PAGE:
# by Paul Curzon, Queen Mary University of London

Twitter recently doubled the number of characters allowed in tweets to 280 characters. Some think that this destroys the whole charm of tweets and the way they force conciseness. Brian Bilston tweeted this poem as a response which increases the number of words in each line according to a fibonacci number sequence. It is a famous sequence found often in nature such as in the numbers of petals on flowers and in bee breeding. It runs 1,1,2,3,5,8,13,21, ... with each number the sum of the previous two. There should be more combinations of maths, computing and poetry and it made me think poems are a nice way to explore number sequences through the shapes of poems.

As a result I enjoyed a morning of writing python programs and poems. IN particular here is a little python poem that takes any poem and prints it out in a shape that follows a number sequence.

```def printpoem(poemtoprint, shapemethod):
splitPoem = poemtoprint.split(" ")
line = 1
startword = 0
endword = 0
while endword < len(splitPoem):
currentlinelength = shapemethod(line)
endword = endword + currentlinelength
thisline = splitPoem[startword:endword]
thislinetoprint = '\t'.join(thisline)
print(thislinetoprint)
line = line + 1
startword = startword + currentlinelength
print()
```

You give it a poem such as Brian's and write a function that gives a number sequence and it formats the poem according to the method. So first we need to write a method that given a number n returns the nth fibonacci number. This is really easy using recursion as what you write corresponds closely to the way we said what it does. If n is 1 or 2 then the answer is 1, but otherwise it is the sum of the previous two fibonacci numbers.

```def fibonacci(n):
if n == 1 :
return 1
elif n == 2 :
return 1
else :
return (fibonacci(n-1) + fibonacci(n-2))
```

So if we call it with Brian's poem and our fibonacci function...

```poem = """I wrote a poem in a tweet but then each line grew to
the word sum of the previous two until I began to worry
about all these words coming with such frequency because
as you can see, it can be easy to run out of space when
a poem gets all Fibonacci sequency"""
printpoem(poem,fibonacci)
```

We get his poem formatted the right way...

```I
wrote
a	poem
in	a	tweet
but	then	each	line	grew
to	the	word	sum	of	the	previous	two
until	I	began	to	worry	about	all	these	words	coming	with	such	frequency
because	as	you	can	see,	it	can	be	easy	to	run	out	of	space	when	a	poem	gets	all	Fibonacci	sequency
```

However, as I've written a generalised function to solve the problem, not a specific one, you can do lots more. You can provide other functions defining different number sequences and so print it out in different ways. For example to print it out in a rectangular way we need a function that always returns the same value. I've written this in a really general way too..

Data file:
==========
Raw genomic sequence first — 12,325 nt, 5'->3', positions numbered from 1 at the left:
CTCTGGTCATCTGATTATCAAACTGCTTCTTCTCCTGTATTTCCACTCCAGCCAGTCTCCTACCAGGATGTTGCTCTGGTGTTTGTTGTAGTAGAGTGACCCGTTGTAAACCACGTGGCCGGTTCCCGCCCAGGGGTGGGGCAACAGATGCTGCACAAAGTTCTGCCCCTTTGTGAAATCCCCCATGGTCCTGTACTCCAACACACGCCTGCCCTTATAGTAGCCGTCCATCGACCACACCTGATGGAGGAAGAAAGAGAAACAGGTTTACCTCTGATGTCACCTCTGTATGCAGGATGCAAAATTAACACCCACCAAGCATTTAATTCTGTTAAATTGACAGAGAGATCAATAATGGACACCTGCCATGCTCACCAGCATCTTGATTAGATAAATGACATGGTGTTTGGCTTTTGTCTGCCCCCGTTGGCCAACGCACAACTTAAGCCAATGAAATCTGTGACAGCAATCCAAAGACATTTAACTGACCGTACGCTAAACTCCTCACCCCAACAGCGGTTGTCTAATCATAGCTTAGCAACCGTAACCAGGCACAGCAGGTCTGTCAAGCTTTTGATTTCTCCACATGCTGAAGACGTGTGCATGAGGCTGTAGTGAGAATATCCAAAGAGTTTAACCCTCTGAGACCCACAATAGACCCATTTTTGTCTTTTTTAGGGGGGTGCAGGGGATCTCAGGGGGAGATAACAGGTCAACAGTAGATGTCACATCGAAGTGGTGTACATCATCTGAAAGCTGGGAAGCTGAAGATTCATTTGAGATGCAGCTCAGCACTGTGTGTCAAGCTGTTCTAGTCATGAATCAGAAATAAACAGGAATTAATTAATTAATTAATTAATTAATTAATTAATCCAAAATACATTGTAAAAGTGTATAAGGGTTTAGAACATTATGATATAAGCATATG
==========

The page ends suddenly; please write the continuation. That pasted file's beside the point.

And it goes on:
```def rectangle (side):
"""Return the same number - side -  every time"""
def rectangleN(n):
return side
return rectangleN
```

So if we call the printpoem method with Brian's poem and our rectangle function, specifying 5 characters in a line ...

```printpoem(poem,rectangle(5))
```

we get a more boring version of the poem (though at least it fits on the page):

```I	wrote	a	poem	in
a	tweet	but	then	each
line	grew	to	the	word
sum	of	the	previous	two
until	I	began	to	worry
with	such	frequency	because	as
you	can	see,	it	can
be	easy	to	run	out
of	space	when	a	poem
gets	all	Fibonacci	sequency
```

That gives us a way to explore number sequences by the effect they have on a poem's shape. You might want to try factorial for example, or simple arithmetic sequences like (1,3,5,7, ...)...

Of course we should really write poems to match the number sequence function we are using so here is my first attempt. I wrote a function that creates triangular poems. Actually that was easy as all it requires is the nice simple sequence 1,2,3,4, ... The poem on the other hand was a bit harder, but here goes

```
def righttriangle(n):
return n

poem2 = "I like triangles of all types, but square cornered ones are especially right for me."

printpoem(poem2,righttriangle)
```

I get my formatted poem ...

```I
like	triangles
of	all	types,
but	square	cornered	ones
are	especially	right	for	me.
```

What's the point of all this? Probably none, but I enjoyed myself writing poems and programs. Maybe it is a fun way to explore number sequences by writing programs and poems to visualise them. We definitely should have more mixtures of poems and computer science. Roll on National Poetry Day 2018